OAI: Different States, Different Auto Insurance Law Enforcement Tactics
March 23, 2012 (PRLEAP.COM) Business NewsDespite the fact that driving without being able to prove financial responsibility is illegal everywhere in the U.S., drivers still face a patchwork approach to enforcement, a fact was reflected in two legislative actions taken this month in Idaho and Mississippi, according to Online Auto Insurance.
Legislation in Idaho and Mississippi proposing database-related methods of enforcement met two different ends this month, with the former bill passing almost unanimously and the latter stalling. The databases proposed in both bills allow verification of the status of auto insurance online and in real-time, meaning drivers who are pulled over by police and provide hard-copy proof of insurance would still be cited if their policy has lapsed with their insurer.
The Idaho legislation, HB 540, was approved by a 34-0-1 House vote on March 13 and is currently awaiting the signature of Gov. C.L "Butch" Otter. Lawmakers wrote in the bill that "the number of uninsured motorists on Idaho's roadways is a rising concern."
The most recent Mississippi bill, HB 480, was authored by Rep. Gary Chism (R-Columbus) and "died on calendar" on March 15.
A similar bill, then titled HB 620, made its way through the state Legislature last year but was vetoed by then-Gov. Haley Barbour, who said it was not cost-effective and placed too heavy a burden on Mississippi's Department of Public Safety.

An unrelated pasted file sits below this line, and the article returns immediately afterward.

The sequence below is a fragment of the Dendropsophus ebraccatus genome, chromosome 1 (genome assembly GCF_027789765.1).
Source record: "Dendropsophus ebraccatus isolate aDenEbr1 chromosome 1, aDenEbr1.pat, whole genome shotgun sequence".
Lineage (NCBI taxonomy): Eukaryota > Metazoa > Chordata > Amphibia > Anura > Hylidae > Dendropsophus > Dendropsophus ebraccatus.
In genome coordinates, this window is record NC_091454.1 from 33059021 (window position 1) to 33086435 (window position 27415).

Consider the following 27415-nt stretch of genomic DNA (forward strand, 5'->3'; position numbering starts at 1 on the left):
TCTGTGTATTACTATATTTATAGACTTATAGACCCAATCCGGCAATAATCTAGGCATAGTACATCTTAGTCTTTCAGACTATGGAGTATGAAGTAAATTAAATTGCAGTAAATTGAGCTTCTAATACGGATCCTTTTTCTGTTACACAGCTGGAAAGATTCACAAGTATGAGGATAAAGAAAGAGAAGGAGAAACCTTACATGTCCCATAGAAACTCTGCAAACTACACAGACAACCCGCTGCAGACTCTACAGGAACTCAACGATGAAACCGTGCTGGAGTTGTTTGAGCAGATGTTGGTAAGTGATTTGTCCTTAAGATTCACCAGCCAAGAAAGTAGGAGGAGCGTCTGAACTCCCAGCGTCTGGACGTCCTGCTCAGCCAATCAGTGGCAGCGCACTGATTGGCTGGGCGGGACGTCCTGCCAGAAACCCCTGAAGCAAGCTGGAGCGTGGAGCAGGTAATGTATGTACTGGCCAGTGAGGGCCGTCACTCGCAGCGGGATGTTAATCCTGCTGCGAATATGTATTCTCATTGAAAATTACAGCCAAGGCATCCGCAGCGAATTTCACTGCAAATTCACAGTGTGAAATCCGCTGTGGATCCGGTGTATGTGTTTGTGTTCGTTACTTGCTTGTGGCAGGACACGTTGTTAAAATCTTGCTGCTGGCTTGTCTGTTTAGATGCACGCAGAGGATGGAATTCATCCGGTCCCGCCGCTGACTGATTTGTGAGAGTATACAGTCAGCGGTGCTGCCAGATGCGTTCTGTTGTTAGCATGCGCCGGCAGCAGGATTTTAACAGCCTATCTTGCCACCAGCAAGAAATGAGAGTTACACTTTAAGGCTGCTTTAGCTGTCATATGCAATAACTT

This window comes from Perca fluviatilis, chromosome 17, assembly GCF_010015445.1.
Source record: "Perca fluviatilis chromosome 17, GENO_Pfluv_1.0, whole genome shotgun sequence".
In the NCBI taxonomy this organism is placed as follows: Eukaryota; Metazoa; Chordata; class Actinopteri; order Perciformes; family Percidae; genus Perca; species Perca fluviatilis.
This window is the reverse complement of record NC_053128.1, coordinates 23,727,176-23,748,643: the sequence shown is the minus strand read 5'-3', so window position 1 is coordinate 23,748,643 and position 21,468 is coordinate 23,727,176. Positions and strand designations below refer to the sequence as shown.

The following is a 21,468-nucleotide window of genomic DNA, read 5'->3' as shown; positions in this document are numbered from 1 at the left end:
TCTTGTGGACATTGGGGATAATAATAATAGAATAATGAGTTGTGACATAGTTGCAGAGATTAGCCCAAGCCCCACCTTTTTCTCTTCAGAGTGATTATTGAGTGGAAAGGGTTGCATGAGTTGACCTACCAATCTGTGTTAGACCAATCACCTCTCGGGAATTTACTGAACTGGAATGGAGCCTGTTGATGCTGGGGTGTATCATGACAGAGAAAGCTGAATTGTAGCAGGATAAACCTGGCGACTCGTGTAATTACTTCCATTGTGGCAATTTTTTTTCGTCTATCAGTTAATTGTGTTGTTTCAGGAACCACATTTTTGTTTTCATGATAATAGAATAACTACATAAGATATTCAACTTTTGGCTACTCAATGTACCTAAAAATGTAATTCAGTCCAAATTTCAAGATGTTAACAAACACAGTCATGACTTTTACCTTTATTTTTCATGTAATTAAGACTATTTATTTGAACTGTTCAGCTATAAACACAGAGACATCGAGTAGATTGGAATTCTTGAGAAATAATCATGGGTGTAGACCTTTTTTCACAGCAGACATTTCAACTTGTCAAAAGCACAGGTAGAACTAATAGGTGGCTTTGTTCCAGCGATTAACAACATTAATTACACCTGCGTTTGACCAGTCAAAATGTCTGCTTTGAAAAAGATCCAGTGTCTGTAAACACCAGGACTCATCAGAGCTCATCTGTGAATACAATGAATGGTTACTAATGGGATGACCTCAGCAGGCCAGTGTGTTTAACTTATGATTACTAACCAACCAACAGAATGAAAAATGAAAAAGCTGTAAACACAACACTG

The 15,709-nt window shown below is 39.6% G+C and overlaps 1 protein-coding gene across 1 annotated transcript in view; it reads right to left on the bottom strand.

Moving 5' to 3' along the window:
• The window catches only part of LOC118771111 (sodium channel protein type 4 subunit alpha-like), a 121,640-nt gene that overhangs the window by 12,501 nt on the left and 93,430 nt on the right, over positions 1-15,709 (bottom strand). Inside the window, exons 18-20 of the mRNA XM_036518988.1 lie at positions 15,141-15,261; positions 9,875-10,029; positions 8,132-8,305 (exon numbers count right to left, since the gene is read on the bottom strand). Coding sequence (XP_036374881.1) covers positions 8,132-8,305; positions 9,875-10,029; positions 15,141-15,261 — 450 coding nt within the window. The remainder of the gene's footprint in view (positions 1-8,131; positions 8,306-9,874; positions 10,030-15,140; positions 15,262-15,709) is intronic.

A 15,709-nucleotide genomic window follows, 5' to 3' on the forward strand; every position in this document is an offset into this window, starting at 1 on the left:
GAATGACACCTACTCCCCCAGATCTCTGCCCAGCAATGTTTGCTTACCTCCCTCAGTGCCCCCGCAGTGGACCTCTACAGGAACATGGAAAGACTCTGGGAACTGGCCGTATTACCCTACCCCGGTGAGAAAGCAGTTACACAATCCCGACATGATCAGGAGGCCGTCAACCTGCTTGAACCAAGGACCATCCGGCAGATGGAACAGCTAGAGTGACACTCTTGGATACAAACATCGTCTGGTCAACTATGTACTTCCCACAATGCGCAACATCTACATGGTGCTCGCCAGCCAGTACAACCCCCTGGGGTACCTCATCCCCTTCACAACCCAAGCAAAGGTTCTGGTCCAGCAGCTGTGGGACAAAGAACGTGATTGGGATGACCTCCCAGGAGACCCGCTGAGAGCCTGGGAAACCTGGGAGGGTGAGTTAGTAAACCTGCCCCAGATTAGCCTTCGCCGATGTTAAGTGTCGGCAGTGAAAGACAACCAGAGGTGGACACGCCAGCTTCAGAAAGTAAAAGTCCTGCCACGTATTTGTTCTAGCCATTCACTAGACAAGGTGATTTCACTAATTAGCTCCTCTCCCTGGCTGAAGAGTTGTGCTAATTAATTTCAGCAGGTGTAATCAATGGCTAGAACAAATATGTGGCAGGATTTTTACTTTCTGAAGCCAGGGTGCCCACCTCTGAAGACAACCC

Dozens of states use online verification systems, but the level of uninsured motorists in a state does not necessarily dictate its level of enforcement, as is seen in the fates of the two pieces of legislation. The Insurance Research Council estimated in 2009 that Idaho had the seventh lowest rate of uninsured motorists in the U.S., at about 8 percent. IRC also estimated that Mississippi had the highest rate of uninsured drivers in the U.S., at about 28 percent, meaning about 1 out of every 4 drivers in Mississippi is driving without proper coverage. The nationwide rate of uninsured drivers in 2009 was estimated to be about 14.3 percent.
In Idaho, uninsured motorists face a $75 fine for first-time offenses and up to $1,000 for subsequent offenses occurring within five years.
Estimates from state officials place the initial cost of its verification database at $150,000 and $50,000 each year after it is set up, with a launch planned for January 2014.
For more on this and other coverage issues, visit http://www.onlineautoinsurance.com/ to get access to resources and state-by-state comparison of rates.